The foregoing does not end our examination of the Government's contention that we are without jurisdiction to hear this case, however; though § 106 does not bar this action, we must still consider whether Rafeedie's failure to exhaust his administrative remedies does. While Congress did not manifest an intent to apply the particular (and quite strict) exhaustion requirement of § 106(c) to cases such as this, neither did it indicate that it was opting out of the prudential exhaustion requirement that the courts routinely apply to putative challengers of agency action.
Our analysis of whether exhaustion is required in a particular APA case turns upon the extent to which strict adherence to the requirement will serve the general purposes of the doctrine, see, e.g., Atlantic Richfield Co. v. U.S. Department of Energy, 769 F.2d 771, 781, 782 (D.C. Cir. 1984), balanced against the extent of any injury that enforcement of the requirement will cause to the plaintiff, see, e.g., Andrade v. Lauer, 729 F.2d 1475, 1489-90 (D.C. Cir. 1984).
1. The Purposes of the Exhaustion Requirement
The now-familiar purposes served by the exhaustion requirement are catalogued by the Supreme Court in, e.g., Weinberger v. Salfi, 422 U.S. 749, 765, 95 S.Ct. 2457, 2466, 45 L.Ed.2d 522 (1975), and McKart v. United States, 395 U.S. 185, 193-95, 89 S.Ct. 1657, 1662-63, 23 L.Ed.2d 194 (1969); and by this court in, e.g., Andrade, 729 F.2d at 1484. The first such purpose is to further Congress's intent to delegate to its agent the interpretation of a particular statute by prohibiting premature judicial inference with the agency's interpretive process. As the INS admits, however, it is without the authority to examine Rafeedie's constitutional claim. Yet this case turns ultimately not on whether the INS has erred in interpreting § 235(c), but on Rafeedie's constitutional due process claim ( see infra, at 519). By our decision today, we do not impose upon the INS our views of the correct reading of § 235(c); rather, we question the constitutionality of the INS's interpretation. Hence the first purpose of the exhaustion requirement is not implicated here at all.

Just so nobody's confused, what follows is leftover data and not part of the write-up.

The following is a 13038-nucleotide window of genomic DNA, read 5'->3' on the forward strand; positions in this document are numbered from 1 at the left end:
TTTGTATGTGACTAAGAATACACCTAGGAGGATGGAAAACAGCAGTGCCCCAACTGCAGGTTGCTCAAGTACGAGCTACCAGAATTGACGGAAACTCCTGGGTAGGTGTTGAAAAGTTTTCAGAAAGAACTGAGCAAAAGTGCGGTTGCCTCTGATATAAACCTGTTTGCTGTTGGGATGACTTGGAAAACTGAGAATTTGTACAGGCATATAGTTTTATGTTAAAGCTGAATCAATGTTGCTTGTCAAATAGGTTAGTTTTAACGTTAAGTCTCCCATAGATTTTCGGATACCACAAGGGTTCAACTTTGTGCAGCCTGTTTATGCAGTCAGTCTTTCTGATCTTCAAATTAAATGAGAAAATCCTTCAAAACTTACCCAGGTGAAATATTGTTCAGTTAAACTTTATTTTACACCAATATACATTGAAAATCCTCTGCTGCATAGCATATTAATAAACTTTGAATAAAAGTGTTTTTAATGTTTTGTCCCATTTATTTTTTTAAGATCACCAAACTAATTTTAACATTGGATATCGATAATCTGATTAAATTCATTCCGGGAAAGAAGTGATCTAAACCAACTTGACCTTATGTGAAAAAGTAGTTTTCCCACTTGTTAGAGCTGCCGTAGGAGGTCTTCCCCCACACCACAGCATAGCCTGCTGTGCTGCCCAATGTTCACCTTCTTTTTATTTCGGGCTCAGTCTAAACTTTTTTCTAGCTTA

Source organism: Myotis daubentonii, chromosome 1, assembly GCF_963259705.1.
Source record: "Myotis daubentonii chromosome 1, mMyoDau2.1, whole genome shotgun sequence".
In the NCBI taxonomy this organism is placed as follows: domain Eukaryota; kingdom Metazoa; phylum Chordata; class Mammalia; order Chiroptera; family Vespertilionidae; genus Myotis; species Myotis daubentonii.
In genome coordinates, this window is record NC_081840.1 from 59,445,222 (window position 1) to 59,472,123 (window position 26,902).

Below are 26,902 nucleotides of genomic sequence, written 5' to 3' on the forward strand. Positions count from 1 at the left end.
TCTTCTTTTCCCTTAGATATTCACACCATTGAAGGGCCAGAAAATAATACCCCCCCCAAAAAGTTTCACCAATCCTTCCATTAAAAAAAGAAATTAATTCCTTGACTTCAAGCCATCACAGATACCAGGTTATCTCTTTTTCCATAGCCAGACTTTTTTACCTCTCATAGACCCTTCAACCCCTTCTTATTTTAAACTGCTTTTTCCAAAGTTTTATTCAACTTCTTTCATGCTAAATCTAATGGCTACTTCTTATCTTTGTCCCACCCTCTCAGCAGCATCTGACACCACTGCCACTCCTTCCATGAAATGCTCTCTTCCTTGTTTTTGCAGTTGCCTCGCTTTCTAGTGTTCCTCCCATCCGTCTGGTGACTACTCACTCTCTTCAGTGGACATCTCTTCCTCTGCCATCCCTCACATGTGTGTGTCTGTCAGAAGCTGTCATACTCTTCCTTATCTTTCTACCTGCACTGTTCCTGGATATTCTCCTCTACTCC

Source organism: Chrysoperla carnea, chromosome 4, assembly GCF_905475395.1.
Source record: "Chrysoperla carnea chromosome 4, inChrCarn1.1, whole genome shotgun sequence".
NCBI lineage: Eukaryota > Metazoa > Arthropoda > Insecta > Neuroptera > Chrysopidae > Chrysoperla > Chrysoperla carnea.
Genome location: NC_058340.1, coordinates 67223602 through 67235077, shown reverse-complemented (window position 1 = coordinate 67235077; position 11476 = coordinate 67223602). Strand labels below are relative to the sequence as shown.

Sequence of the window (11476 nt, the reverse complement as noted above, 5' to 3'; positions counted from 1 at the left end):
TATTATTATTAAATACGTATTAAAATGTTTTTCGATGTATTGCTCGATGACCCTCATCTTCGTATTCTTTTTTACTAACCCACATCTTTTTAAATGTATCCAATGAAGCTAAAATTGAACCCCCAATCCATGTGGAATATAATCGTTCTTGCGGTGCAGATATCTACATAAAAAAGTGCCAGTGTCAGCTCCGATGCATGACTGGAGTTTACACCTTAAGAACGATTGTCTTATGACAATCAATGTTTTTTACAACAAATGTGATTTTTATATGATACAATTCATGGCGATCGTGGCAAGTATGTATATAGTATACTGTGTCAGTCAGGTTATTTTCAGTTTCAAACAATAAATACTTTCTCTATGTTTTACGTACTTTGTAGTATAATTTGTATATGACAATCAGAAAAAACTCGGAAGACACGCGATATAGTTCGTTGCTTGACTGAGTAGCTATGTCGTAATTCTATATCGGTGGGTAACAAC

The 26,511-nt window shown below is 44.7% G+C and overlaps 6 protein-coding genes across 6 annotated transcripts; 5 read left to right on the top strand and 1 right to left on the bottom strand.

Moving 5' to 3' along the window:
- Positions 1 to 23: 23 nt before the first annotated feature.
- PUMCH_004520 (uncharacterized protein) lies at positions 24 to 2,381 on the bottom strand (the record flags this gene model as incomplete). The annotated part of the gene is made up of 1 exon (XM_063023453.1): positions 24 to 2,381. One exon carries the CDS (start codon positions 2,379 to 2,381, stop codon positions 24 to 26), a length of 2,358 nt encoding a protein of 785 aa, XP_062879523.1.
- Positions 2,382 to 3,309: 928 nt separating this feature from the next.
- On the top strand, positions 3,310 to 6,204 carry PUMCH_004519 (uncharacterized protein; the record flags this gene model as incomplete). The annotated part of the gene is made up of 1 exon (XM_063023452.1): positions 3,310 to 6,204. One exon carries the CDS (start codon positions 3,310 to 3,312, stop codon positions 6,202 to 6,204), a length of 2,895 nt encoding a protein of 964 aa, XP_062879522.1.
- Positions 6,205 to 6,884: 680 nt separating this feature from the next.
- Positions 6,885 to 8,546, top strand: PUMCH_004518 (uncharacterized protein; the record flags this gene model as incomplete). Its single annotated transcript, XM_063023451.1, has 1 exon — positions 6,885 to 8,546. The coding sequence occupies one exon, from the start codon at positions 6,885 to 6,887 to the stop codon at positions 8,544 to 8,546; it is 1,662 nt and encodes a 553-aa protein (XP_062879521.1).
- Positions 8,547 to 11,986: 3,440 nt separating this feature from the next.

The INS suggests, however, that Rafeedie's constitutional claim and the INS's interpretation of § 235(c) are inextricably intertwined — that is, that this court cannot decide whether Rafeedie's due process claims are valid until it knows what process, above the statutory minimum described earlier, the INS interprets § 235(c) to afford him in view of the unusual nature of this case — and that we should therefore delay our review to permit that process to take its course. The Service seeks support for this proposition in Hastings v. Judicial Conference of the United States, 770 F.2d 1093 (D.C. Cir. 1985) ( Hastings I), and Hastings v. Judicial Conference of the United States, 829 F.2d 91 (D.C. Cir. 1987) ( Hastings II).